Hospitals have increased resident training at their own expense, but these efforts have been modest and largely limited to the hospital-intensive specialties like orthopedics and radiology. A recent survey of New York State teaching hospitals conducted by Stony Brook Medicine, the medical school at Stony Brook University, found that only two of 20 hospitals without a family medicine residency program would establish one if provided additional Medicare support at current rates. Though they were interested in expanding internal medicine residencies, past research has shown that only about 30 percent of these residents go on to practice general internal medicine; instead, most sub-specialize in pursuit of greater income, prestige and better working conditions.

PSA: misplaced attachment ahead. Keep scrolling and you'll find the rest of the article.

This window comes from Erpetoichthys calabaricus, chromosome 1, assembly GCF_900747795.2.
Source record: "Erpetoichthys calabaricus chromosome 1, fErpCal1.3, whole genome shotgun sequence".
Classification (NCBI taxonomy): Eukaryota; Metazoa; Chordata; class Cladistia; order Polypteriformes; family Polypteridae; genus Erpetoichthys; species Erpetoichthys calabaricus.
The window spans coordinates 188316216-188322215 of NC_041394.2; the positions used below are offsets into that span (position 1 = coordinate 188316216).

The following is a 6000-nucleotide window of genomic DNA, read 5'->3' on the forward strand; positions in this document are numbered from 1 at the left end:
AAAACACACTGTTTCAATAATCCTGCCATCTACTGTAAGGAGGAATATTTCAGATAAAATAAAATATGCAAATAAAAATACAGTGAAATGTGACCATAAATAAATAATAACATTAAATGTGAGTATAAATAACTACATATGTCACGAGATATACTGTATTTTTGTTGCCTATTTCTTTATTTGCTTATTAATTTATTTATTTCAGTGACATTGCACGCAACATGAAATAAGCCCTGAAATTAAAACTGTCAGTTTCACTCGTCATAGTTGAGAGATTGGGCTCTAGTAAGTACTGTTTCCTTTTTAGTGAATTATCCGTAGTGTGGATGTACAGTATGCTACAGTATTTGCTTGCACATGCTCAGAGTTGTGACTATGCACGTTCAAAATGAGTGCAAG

An increase in graduating medical students without an increase in residency slots will direct more U.S. medical school students to relatively fewer sought-after family medicine residencies. As the numbers equalize -- which is predicted by 2020 -- graduates will find they must take whatever entry-level residency spots they can get. So one approach to produce more doctors practicing adult primary care would be to provide current teaching hospitals more financial and other incentives to create residencies in family medicine over the more lucrative specialty residency programs. In the absence of new federal money, this may require a redistribution of current funds, ideally through Medicare -- clearly a contentious issue. Since virtually all teaching hospitals already have residencies in internal medicine, we might seek to establish these in current non-teaching hospitals. But it's unknown if they'd be willing or able to do this.